Nigeria’s Green Africa Airways is off to a flying start with the launch of its commercial operations, thanks to a commitment for the world’s largest aircraft manufacturer. Boeing and the Lagos-based airline inked an $11.7 billion deal for up to 100 737 MAX 8 aircraft, evenly split into 50 firm aircraft and 50 options, Boeing announced in a Dec. 21 press release. The agreement is the largest aircraft deal for the African continent to date.
Green Africa Airways CEO Babawande Afolabi called it a “historic day for the Nigerian and African aviation industries.”
“This landmark deal takes us much closer to our long-held dream of building a world-class airline that will unlock a new realm of positive possibilities for millions of customers,” said Afolabi. “Broadly speaking, this deal is a bold symbol of the dynamism, resilience and the soaring entrepreneurial drive of the next generation of Nigerians and Africans.”
The value airline start-up not only seeks to provide safe, quality and affordable air travel, but also “profitably make significant contribution to the economic development of Nigeria and the African continent,” the company’s website states. The airline said it initially plans to develop the Nigerian market and then build strong networks with other African nations.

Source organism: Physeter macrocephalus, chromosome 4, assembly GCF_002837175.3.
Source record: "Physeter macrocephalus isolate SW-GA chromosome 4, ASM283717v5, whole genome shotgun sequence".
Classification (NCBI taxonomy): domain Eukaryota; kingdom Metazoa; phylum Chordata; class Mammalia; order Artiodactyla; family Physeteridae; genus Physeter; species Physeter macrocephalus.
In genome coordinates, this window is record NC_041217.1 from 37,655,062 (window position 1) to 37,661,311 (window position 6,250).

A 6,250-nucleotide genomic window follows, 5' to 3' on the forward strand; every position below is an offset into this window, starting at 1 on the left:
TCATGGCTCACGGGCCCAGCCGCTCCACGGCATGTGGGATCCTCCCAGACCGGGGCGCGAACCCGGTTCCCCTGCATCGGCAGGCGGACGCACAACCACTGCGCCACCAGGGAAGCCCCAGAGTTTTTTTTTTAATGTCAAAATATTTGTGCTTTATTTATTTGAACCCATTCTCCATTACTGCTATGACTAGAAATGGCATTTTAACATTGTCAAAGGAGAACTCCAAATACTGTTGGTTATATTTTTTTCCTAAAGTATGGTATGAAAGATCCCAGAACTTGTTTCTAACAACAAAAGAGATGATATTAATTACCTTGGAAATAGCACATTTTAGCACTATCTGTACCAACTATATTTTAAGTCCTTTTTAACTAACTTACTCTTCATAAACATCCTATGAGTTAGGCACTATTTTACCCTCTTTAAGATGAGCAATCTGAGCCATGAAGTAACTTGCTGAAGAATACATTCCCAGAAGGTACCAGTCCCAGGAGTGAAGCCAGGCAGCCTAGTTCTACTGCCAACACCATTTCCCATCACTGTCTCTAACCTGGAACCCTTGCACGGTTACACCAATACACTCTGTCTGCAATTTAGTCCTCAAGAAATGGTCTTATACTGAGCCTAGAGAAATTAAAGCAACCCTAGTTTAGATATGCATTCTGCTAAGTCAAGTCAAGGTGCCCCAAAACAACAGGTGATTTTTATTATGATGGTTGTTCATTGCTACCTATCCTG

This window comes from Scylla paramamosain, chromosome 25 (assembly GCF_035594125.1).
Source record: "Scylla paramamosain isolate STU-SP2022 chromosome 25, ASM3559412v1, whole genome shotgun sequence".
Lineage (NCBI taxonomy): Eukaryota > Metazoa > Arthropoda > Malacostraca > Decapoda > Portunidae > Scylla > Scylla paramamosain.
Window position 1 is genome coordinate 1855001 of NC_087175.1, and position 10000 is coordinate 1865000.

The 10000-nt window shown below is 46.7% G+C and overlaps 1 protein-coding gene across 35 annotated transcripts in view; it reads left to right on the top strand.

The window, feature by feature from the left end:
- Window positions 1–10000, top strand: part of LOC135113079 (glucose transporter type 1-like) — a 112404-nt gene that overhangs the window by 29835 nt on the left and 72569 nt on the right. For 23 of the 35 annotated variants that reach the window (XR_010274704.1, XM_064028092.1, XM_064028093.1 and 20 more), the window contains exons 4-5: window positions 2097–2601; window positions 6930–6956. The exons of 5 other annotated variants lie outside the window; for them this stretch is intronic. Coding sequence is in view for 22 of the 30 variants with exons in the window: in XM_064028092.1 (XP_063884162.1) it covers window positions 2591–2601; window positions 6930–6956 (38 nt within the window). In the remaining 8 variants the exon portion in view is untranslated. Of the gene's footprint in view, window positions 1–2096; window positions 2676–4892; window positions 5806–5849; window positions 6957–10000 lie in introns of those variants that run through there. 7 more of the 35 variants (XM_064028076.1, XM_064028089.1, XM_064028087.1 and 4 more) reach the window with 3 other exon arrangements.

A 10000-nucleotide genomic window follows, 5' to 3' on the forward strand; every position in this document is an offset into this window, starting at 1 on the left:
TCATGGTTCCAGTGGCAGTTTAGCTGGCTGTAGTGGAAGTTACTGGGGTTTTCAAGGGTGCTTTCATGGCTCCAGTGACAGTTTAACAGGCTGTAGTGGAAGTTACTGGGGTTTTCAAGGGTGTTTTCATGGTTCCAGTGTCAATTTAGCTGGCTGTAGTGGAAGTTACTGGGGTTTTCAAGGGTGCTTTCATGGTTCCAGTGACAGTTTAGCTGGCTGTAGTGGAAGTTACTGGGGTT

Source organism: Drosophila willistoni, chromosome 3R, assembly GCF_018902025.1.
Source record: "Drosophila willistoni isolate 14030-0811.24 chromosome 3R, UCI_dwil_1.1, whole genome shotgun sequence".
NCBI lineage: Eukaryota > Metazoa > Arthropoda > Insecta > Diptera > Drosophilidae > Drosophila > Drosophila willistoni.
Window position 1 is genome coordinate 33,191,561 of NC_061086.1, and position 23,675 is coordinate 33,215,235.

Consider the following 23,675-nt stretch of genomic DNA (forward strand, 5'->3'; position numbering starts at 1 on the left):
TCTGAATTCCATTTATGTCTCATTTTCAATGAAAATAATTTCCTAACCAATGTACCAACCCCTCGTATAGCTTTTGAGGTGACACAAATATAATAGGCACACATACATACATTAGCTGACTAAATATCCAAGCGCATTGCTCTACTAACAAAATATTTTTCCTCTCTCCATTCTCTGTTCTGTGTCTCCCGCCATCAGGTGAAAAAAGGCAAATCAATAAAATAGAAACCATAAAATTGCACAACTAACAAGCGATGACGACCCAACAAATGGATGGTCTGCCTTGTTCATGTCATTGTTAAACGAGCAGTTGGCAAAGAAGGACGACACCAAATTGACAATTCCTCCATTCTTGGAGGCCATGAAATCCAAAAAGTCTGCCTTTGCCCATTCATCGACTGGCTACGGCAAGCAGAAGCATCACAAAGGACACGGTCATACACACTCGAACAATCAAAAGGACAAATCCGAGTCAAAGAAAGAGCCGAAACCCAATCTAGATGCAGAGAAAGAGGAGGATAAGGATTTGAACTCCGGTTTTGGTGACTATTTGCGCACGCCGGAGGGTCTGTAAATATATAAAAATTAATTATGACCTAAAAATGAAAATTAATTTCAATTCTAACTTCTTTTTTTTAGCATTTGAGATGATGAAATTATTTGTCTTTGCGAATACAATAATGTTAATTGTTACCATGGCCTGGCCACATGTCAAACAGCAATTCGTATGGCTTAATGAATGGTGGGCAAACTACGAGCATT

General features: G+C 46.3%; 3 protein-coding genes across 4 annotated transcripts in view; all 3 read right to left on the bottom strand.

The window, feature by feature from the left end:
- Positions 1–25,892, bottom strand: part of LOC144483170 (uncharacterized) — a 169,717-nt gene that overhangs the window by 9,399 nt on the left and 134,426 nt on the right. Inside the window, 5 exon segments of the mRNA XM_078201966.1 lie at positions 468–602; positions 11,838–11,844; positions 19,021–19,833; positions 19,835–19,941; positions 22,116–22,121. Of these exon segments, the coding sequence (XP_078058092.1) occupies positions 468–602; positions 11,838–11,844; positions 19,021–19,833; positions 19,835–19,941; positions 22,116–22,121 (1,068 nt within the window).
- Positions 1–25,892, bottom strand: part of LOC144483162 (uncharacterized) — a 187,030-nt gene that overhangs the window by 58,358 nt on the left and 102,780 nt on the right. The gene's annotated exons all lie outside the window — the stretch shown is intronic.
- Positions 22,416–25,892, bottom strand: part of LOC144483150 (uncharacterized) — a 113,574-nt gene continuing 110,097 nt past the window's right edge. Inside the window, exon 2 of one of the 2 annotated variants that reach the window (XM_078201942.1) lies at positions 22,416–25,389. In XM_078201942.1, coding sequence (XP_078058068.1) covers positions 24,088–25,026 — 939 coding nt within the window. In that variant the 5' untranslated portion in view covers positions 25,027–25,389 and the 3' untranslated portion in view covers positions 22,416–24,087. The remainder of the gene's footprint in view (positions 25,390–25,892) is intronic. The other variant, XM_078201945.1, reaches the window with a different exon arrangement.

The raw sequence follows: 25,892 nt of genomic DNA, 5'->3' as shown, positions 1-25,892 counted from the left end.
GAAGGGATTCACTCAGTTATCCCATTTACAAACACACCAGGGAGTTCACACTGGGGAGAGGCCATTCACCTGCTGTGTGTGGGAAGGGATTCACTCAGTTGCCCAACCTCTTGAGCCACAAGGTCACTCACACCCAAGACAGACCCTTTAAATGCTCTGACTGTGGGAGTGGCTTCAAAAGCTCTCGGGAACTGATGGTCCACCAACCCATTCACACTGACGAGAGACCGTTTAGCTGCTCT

With Boeing’s fastest-selling airplane under its belt, the company is equipped to do just that.
“The growth potential for air travel across Nigeria and Africa is extraordinary with the airplane fleet expected to more than double over the next 20 years,” Ihssane Mounir, Senior Vice President of Commercial Sales & Marketing for Boeing, said in a statement. “We’re are delighted that Green Africa Airways has selected the 737 MAX to serve this expanding market. We look forward to Green Africa Airways building their fleet with the MAX and taking advantage of the jet’s efficiency and dependability to open new options across Nigeria and the African continent.”
According to the release, Green Africa Airways has already secured an Air Transport License from the Nigerian government and has been backed by a group of senior industry leaders including Tom Horton, former Chairman and CEO of American Airlines; and Virasb Vahidi, former CCO of American Airlines.
The manufacturer’s 20-year commercial market outlook estimates that African airlines will require at least 1,190 new airplanes as the continent continues to grow and develop its intracontinental and intercontinental connectivity over the next several years.
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